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A World War II Veteran's Lost Diary Finally Comes Home

As soon as Wayland saw and read the diary, she knew she had a treasure in her hands, but one that had to be returned to Nowak's surviving loved ones. This became Wayland's mission -- her noble obsession.
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I knew we had something in common.

The way Henry penned neat, short but meticulous notes of important events during his tour of duty -- including how much money his buddies owed him. Like me, during my young military days, Henry must have apparently been a small payday loans store for his military buddies who were not as frugal as he was.

And just as I was in my early years, Henry had been a stamp collector, but unlike me, he was "a well respected and highly regarded philatelist in the stamp collecting community," according to his granddaughter, Katherine Boyd.

There are other similarities, but I will not dwell upon them because this is a story about Henry, more precisely about Corporal Henry Stanley Nowak's diary. A diary that, unlike mine, still exists more than 65 years after Henry made his last entry on Dec. 7, 1945, just after he reported to Camp Grant "for Discharge."

That entry: "THE END."

With those two short words, this soldier finished his simple, unembellished but touching account of his World War II service in Europe, in a tiny, 2 by 3 inches, heavily worn, U.S. Army-issue booklet. A diary that accompanied Nowak into battle, through personal setbacks and romances and in which he recorded his perilous Atlantic crossing in the middle of winter ("Sailed -- England 10 Dec. 1944, USS Gen Richardson. Disembarked Southampton, 21 Dec. 1944"); his first day on the front lines in Luxembourg; his first incoming enemy fire in Germany; the grief of losing a close buddy and the satisfaction of seeing the enemy being paid back: "Encountered enemy South of Leipzig. Pulverized town of Zeitz. Same day in evening saw AA boys knock down German plane as it strafed Btry. Bastard burned down two hundred yards away."

After more than a year in battle, the notes reflect Nowak's almost detached observation that the long war is finally over ("V-E announced at 1300 to go into effect at 0001, 9 May [1945]"), but then, the realization and excitement that he is really going home, via Paris, of course ("Paris -O La La!!") and finally, finally the pure joy of coming home expressed with one single word, "Whee!!"

On the occasion of Veterans Day 2011, I quoted some of the entries from Nowak's tiny diary. Notes which were perhaps better than any eloquent essay or documentary, could tell the story of what our soldiers went through during that long, terrible war -- the deadliest war in history.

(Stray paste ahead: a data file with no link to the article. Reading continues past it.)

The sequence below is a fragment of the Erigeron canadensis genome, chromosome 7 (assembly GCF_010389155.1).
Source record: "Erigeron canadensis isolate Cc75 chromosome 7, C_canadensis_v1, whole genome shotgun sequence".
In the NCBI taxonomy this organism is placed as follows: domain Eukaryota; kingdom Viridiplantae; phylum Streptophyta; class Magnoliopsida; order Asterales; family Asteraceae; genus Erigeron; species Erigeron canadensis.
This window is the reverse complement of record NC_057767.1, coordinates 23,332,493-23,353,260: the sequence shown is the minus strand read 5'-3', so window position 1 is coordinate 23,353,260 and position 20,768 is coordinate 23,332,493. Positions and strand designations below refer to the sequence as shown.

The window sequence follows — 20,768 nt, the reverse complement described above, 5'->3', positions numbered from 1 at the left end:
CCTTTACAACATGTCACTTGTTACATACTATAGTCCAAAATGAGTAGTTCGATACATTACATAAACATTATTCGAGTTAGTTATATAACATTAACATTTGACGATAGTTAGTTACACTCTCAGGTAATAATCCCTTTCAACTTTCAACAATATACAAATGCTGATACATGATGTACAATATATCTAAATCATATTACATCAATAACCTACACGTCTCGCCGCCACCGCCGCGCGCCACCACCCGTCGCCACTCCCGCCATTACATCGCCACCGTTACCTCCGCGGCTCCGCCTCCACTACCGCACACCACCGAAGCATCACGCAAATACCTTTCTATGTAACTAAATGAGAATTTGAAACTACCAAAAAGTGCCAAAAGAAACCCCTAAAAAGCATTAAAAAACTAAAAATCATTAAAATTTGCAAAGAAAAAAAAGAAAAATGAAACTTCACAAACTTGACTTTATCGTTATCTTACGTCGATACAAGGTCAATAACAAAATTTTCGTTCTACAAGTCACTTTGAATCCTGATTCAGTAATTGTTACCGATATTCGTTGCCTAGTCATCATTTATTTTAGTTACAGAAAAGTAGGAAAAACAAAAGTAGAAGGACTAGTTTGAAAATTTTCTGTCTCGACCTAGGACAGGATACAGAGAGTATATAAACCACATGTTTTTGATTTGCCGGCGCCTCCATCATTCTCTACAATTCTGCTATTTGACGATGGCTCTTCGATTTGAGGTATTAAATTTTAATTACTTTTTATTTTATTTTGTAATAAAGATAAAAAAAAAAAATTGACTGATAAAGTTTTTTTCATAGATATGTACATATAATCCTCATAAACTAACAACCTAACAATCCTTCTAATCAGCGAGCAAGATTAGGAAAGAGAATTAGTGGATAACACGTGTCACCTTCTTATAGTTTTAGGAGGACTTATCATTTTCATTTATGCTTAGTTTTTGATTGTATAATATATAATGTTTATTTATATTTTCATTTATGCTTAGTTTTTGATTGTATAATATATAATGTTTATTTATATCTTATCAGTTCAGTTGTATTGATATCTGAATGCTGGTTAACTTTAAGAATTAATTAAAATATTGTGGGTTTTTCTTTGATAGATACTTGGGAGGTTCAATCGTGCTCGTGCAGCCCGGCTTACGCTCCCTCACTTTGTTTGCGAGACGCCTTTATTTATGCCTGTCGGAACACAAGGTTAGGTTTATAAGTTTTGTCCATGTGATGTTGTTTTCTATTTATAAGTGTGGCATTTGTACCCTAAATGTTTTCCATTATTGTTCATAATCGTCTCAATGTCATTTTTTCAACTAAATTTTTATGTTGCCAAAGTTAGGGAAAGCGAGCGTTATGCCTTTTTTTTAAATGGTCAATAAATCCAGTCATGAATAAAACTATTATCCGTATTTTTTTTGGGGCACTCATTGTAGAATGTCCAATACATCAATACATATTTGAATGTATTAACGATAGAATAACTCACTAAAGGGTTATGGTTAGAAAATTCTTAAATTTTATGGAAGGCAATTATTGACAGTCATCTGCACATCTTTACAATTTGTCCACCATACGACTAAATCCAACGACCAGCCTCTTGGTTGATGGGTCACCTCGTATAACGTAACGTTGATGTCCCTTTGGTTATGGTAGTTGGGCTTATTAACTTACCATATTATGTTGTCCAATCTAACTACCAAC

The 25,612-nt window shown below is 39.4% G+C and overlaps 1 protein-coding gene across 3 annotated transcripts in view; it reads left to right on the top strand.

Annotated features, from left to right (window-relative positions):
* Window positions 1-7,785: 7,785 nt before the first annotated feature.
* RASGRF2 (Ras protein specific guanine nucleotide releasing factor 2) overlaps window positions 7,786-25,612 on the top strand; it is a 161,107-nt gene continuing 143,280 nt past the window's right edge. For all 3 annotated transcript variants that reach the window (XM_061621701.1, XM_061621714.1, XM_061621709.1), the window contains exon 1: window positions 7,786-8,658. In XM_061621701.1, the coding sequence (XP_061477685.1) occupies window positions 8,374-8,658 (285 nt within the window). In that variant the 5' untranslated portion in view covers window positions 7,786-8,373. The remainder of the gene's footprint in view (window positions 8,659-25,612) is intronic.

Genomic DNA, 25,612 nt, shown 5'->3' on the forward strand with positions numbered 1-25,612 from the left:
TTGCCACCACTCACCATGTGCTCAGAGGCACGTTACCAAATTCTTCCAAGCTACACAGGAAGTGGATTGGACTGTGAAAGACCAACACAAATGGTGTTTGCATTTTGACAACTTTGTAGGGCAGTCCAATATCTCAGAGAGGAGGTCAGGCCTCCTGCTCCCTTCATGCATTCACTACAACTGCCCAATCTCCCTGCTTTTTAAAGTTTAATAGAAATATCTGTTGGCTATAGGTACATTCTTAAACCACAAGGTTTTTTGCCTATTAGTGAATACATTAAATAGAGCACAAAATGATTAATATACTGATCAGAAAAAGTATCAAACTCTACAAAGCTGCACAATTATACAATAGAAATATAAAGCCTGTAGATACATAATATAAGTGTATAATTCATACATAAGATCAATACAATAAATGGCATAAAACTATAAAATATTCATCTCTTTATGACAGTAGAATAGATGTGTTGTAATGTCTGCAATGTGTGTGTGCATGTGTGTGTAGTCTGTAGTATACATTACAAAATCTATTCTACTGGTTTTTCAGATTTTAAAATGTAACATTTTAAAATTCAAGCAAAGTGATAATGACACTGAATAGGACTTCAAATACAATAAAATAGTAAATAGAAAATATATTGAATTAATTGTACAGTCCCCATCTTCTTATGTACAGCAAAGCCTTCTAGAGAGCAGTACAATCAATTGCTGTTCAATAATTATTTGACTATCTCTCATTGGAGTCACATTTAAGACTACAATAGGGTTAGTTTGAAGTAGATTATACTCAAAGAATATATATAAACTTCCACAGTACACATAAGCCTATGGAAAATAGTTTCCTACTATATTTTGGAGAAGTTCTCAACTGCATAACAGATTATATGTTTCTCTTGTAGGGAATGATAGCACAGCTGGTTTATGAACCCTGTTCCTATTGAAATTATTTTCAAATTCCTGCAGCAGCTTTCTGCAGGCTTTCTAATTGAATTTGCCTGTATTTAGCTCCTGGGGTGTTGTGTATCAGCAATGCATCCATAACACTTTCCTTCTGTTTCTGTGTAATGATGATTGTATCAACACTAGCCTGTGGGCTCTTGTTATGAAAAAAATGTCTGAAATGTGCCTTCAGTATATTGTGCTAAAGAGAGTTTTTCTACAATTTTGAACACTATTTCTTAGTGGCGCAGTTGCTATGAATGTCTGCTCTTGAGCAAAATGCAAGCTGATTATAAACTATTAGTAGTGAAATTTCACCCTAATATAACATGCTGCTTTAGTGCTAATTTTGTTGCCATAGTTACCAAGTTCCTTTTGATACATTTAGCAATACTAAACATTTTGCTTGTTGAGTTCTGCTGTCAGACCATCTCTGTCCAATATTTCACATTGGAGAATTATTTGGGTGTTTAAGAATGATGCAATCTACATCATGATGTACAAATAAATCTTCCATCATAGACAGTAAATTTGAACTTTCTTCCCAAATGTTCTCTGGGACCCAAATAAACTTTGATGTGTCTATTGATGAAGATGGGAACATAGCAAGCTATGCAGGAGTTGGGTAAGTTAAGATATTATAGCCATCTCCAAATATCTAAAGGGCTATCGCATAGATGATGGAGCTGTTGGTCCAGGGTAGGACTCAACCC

In addition to wanting to share this brave young man's precious words with readers, I wrote the article in the hopes that the story would reach Nowak's survivors so that his words could finally come home -- as was the hope of the person who first came across the diary.

That person, Francine Wayland of Austin, Texas, found the diary "pressed between the pages of a book" she purchased at Goodwill several years ago.

As soon as Wayland saw and read the diary, she knew she had a treasure in her hands, but one that had to be returned to Nowak's surviving loved ones. This became Wayland's mission -- her noble obsession.

During the next few years, Wayland did everything in her power to locate family members who would certainly want this treasure -- to no avail.

Wayland told me, "I held this diary like a gem in my hands for years waiting for someone who loved Henry's story as much as I did; who would appreciate his service as much as I did."

It was a comment in a follow-up story, "War Memories Are Made of These," in January of this year that closed the circle.

Henry Nowak's granddaughter, Katherine Boyd, wrote in the comments section to the story how thrilled she and her mother were to learn about the diary:

"We, literally, had no idea it existed... when my Grandmother... passed away in February 2009 we donated over 600 books but never thought to look through them as no one ever indicated that Henry would have put anything inside any of the books. It is something that we never would have let go of, had we known of its existence... we never have and never will forget Henry -- he was a remarkable human being and someone we loved very much... "

And, of course, Katherine and her mother would love to "bring Henry's diary home."

Well, I am happy to report that Cpl. Henry Stanley Nowak's diary is now safely back in the hands of those who love him, including his granddaughter who says, "Henry was in my life, as the only Grandfather I had, from the day I was born, he was and is important to all of us... "

Since our initial contact, Katherine has told me a little more about her grandfather.

"He was a quiet man, very set on his patterns," she says. A man who left her with "so many nice happy little girl memories of him." Katherine fondly remembers how "for Christmas one year he filled the Christmas tree with dollar bills for my sister and me to find." She adds, "occasionally he would tell me about a particular stamp or sheet of stamps if they were extremely rare and/or unique in some way."

Katherine concludes, "At the end of the day he was the most content and one of the kindest people I ever knew or probably will ever know."

Just thought of another thing Henry Nowak and I have in common: The unending, unconditional love of a Grandfather for his grandchildren.

Katherine, I am so glad your Grandfather's writings have finally come home and that you feel that your Grandfather is "right there, in the room with [you] once again."

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